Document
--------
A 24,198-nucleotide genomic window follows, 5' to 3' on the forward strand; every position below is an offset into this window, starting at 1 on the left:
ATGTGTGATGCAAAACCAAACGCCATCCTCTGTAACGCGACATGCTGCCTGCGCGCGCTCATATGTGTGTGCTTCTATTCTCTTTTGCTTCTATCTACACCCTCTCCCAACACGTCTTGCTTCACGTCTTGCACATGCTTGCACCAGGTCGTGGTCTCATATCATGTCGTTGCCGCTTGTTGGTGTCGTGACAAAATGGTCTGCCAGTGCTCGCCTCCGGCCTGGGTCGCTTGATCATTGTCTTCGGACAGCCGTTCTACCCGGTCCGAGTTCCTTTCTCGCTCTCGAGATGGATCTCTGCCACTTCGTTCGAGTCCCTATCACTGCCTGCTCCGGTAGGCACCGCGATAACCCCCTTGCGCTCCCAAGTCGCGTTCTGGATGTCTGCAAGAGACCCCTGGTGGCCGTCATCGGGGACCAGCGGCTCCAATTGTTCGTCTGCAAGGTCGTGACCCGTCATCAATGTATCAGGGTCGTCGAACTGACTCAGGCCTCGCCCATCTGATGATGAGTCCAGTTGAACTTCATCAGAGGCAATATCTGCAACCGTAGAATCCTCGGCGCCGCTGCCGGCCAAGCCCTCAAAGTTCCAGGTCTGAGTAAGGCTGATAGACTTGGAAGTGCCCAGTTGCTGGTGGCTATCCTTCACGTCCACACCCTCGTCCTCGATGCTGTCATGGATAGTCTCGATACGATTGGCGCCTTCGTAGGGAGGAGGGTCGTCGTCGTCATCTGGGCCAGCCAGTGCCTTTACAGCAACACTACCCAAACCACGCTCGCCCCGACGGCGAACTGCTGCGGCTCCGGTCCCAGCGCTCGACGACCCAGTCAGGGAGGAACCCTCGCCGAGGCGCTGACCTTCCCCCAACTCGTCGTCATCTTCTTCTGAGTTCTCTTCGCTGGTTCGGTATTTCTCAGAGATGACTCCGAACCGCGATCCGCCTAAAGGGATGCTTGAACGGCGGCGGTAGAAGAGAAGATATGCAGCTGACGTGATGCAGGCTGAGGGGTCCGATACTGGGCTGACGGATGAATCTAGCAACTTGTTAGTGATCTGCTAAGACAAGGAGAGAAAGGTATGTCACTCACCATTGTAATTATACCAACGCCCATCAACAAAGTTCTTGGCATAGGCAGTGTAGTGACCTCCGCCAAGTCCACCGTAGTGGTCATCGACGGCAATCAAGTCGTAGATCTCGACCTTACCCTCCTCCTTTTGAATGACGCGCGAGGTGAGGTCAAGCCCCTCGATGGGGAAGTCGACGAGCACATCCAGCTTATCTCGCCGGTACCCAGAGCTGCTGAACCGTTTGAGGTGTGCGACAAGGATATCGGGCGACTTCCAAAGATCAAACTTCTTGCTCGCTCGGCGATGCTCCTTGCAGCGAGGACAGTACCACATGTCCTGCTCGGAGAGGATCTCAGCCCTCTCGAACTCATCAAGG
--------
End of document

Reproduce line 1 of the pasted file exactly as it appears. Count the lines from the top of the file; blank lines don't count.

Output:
A 24,198-nucleotide genomic window follows, 5' to 3' on the forward strand; every position below is an offset into this window, starting at 1 on the left: